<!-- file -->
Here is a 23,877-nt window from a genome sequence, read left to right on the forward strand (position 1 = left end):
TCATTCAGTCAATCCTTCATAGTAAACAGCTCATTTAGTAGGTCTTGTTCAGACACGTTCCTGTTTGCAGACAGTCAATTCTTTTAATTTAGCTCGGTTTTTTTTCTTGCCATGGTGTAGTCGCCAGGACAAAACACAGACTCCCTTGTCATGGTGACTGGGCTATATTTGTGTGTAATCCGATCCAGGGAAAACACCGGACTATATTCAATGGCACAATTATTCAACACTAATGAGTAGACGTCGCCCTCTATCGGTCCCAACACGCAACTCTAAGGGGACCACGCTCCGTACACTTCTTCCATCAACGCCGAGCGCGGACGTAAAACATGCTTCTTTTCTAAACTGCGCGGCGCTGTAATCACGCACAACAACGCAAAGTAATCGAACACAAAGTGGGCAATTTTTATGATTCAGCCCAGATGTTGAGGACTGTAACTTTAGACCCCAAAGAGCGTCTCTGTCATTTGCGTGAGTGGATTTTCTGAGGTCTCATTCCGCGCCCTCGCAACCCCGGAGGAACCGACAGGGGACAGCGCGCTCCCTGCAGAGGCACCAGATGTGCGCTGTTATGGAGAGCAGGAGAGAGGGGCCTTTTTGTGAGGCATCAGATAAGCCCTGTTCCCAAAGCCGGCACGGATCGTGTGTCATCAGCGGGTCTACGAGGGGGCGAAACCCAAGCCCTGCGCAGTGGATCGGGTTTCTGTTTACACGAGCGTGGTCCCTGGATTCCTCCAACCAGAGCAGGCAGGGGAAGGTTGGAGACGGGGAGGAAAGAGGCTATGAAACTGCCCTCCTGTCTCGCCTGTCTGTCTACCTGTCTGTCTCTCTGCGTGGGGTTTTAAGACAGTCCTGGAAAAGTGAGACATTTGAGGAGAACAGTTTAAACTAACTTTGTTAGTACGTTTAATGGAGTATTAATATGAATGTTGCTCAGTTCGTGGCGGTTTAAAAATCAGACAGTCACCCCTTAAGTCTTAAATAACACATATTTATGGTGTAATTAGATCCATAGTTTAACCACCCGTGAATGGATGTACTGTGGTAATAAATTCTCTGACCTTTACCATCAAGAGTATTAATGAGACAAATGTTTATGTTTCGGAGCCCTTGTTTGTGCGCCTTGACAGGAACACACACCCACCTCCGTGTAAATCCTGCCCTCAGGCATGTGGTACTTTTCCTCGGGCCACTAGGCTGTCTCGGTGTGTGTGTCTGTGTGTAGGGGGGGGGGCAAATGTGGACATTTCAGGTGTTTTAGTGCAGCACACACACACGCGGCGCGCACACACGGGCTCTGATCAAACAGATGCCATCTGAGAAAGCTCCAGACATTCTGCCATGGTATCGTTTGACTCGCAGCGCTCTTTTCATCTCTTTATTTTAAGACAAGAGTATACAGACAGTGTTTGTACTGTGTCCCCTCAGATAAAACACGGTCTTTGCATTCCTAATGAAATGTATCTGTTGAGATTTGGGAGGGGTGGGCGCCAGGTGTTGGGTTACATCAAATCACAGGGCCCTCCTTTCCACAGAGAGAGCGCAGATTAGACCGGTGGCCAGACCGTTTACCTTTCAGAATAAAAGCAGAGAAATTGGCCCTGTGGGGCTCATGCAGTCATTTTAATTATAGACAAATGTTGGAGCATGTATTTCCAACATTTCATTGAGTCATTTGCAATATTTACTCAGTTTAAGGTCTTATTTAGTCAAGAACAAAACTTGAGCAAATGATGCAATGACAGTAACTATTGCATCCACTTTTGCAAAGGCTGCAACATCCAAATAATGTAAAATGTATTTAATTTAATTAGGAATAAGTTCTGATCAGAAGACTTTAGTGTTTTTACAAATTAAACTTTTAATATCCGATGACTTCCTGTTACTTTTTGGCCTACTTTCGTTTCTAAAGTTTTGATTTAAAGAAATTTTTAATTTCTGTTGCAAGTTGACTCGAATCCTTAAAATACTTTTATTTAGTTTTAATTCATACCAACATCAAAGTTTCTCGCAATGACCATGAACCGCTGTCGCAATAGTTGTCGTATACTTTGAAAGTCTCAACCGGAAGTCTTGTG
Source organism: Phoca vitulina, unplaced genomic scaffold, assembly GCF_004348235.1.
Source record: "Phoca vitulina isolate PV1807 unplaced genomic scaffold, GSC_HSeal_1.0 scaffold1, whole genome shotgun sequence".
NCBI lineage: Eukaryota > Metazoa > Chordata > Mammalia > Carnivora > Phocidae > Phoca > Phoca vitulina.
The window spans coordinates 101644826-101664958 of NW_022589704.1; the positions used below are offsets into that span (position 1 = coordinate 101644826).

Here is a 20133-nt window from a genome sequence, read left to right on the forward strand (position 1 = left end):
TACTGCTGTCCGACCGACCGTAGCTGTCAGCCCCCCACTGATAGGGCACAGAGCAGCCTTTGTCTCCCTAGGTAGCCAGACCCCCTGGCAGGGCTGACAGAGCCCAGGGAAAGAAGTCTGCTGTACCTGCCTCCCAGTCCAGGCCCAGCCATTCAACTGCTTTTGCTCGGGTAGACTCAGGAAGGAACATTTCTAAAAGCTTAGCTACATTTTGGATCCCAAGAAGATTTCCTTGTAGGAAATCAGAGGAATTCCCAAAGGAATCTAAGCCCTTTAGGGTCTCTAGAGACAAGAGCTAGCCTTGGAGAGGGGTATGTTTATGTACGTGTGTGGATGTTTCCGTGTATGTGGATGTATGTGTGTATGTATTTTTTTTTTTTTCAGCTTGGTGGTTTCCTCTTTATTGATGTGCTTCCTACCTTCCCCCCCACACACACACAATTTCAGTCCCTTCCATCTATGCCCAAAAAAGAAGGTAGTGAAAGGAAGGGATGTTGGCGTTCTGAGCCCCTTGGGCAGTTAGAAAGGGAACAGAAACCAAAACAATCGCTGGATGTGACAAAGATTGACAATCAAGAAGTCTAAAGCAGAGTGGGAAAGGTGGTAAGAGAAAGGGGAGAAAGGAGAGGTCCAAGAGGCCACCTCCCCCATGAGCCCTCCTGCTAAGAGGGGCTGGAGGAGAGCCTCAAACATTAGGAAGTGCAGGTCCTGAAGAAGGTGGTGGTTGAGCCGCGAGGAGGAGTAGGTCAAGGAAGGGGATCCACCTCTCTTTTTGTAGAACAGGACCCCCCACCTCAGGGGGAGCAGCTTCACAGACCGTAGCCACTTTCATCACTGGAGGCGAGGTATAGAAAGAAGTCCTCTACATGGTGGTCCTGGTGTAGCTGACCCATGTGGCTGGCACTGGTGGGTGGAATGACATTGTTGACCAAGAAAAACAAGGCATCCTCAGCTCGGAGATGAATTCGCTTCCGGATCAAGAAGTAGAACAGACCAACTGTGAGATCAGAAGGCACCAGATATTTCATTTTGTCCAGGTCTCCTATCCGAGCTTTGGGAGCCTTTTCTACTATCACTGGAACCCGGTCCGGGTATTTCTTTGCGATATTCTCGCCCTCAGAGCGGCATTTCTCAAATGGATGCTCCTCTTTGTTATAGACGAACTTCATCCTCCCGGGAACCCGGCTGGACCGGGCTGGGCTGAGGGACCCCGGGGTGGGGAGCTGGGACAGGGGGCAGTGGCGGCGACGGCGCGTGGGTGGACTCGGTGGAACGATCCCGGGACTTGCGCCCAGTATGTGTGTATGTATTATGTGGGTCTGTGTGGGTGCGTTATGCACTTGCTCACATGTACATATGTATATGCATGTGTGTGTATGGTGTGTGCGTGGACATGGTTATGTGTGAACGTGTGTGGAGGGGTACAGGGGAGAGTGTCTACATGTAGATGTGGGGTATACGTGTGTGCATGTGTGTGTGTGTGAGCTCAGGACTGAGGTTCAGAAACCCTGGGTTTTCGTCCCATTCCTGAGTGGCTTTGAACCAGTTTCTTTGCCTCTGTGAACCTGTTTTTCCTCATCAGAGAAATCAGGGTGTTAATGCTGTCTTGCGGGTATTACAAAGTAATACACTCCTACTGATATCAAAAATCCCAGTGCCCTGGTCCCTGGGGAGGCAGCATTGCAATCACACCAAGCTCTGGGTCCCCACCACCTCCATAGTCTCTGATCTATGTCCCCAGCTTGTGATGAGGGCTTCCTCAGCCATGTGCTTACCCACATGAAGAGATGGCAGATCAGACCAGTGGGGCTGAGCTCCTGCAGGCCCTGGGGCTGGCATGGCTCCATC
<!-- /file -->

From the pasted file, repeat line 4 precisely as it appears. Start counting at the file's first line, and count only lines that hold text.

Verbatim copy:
Source record: "Phoca vitulina isolate PV1807 unplaced genomic scaffold, GSC_HSeal_1.0 scaffold1, whole genome shotgun sequence".